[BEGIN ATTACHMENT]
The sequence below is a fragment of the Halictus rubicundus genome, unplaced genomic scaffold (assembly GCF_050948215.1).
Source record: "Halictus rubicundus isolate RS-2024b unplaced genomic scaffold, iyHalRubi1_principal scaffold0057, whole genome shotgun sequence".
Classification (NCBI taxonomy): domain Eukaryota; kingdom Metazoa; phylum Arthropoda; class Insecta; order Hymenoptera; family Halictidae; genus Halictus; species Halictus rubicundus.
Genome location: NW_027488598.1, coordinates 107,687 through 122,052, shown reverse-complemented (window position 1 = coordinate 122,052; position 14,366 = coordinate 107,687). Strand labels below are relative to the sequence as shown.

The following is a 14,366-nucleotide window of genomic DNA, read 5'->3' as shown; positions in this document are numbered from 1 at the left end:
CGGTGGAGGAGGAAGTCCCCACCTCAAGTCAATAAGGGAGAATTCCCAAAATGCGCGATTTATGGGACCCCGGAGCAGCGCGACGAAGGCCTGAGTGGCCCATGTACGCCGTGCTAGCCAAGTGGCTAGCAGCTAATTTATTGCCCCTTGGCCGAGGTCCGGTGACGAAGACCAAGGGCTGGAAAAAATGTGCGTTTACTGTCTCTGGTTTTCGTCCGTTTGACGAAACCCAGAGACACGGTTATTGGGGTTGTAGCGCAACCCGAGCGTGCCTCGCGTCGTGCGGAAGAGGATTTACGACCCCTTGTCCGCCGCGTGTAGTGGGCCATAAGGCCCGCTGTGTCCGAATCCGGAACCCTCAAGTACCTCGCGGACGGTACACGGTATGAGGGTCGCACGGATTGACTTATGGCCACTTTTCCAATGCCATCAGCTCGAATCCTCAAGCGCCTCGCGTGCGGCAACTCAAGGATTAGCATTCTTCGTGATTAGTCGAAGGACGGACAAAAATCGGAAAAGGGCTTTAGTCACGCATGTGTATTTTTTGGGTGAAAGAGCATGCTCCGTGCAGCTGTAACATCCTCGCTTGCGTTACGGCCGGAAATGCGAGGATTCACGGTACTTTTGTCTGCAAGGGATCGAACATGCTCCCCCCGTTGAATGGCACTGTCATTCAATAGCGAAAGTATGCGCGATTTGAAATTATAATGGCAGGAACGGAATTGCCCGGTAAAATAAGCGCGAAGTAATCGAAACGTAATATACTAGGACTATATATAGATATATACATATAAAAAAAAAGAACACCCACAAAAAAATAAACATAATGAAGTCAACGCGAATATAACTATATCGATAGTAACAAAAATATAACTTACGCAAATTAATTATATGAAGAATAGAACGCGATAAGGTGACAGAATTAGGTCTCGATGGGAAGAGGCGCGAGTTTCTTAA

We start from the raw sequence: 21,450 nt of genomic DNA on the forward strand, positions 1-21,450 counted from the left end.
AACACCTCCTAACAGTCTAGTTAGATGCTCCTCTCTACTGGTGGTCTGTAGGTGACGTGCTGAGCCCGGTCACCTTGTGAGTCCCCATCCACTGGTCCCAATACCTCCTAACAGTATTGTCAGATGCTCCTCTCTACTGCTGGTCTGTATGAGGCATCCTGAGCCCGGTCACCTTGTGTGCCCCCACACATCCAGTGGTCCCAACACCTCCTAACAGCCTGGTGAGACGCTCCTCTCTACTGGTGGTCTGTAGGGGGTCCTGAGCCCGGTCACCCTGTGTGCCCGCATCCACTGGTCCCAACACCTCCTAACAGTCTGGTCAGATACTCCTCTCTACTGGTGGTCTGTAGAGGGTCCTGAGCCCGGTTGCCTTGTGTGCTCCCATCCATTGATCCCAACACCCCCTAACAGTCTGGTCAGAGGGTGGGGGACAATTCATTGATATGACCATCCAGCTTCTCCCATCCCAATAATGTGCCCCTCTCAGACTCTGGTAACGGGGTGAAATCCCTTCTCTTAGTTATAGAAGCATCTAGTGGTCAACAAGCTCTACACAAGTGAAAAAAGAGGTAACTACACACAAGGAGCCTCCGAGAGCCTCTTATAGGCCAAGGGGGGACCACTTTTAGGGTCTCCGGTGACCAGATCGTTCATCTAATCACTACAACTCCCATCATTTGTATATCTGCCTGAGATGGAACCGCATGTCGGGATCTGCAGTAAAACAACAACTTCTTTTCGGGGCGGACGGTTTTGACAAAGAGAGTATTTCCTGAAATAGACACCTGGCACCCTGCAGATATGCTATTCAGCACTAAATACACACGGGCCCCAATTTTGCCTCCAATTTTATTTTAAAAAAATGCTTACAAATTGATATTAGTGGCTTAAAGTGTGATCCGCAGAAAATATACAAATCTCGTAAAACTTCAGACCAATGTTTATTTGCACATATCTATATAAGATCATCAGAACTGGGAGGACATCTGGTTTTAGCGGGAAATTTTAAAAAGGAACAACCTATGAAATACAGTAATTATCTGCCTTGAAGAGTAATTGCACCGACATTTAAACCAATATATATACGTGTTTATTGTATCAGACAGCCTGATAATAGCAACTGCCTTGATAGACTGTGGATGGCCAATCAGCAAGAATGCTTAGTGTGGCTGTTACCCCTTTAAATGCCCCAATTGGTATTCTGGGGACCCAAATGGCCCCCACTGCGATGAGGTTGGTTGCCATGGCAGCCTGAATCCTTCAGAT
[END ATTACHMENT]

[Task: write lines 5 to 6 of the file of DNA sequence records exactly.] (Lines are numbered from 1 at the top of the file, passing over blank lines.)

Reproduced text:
The following is a 14,366-nucleotide window of genomic DNA, read 5'->3' as shown; positions in this document are numbered from 1 at the left end:
CGGTGGAGGAGGAAGTCCCCACCTCAAGTCAATAAGGGAGAATTCCCAAAATGCGCGATTTATGGGACCCCGGAGCAGCGCGACGAAGGCCTGAGTGGCCCATGTACGCCGTGCTAGCCAAGTGGCTAGCAGCTAATTTATTGCCCCTTGGCCGAGGTCCGGTGACGAAGACCAAGGGCTGGAAAAAATGTGCGTTTACTGTCTCTGGTTTTCGTCCGTTTGACGAAACCCAGAGACACGGTTATTGGGGTTGTAGCGCAACCCGAGCGTGCCTCGCGTCGTGCGGAAGAGGATTTACGACCCCTTGTCCGCCGCGTGTAGTGGGCCATAAGGCCCGCTGTGTCCGAATCCGGAACCCTCAAGTACCTCGCGGACGGTACACGGTATGAGGGTCGCACGGATTGACTTATGGCCACTTTTCCAATGCCATCAGCTCGAATCCTCAAGCGCCTCGCGTGCGGCAACTCAAGGATTAGCATTCTTCGTGATTAGTCGAAGGACGGACAAAAATCGGAAAAGGGCTTTAGTCACGCATGTGTATTTTTTGGGTGAAAGAGCATGCTCCGTGCAGCTGTAACATCCTCGCTTGCGTTACGGCCGGAAATGCGAGGATTCACGGTACTTTTGTCTGCAAGGGATCGAACATGCTCCCCCCGTTGAATGGCACTGTCATTCAATAGCGAAAGTATGCGCGATTTGAAATTATAATGGCAGGAACGGAATTGCCCGGTAAAATAAGCGCGAAGTAATCGAAACGTAATATACTAGGACTATATATAGATATATACATATAAAAAAAAAGAACACCCACAAAAAAATAAACATAATGAAGTCAACGCGAATATAACTATATCGATAGTAACAAAAATATAACTTACGCAAATTAATTATATGAAGAATAGAACGCGATAAGGTGACAGAATTAGGTCTCGATGGGAAGAGGCGCGAGTTTCTTAA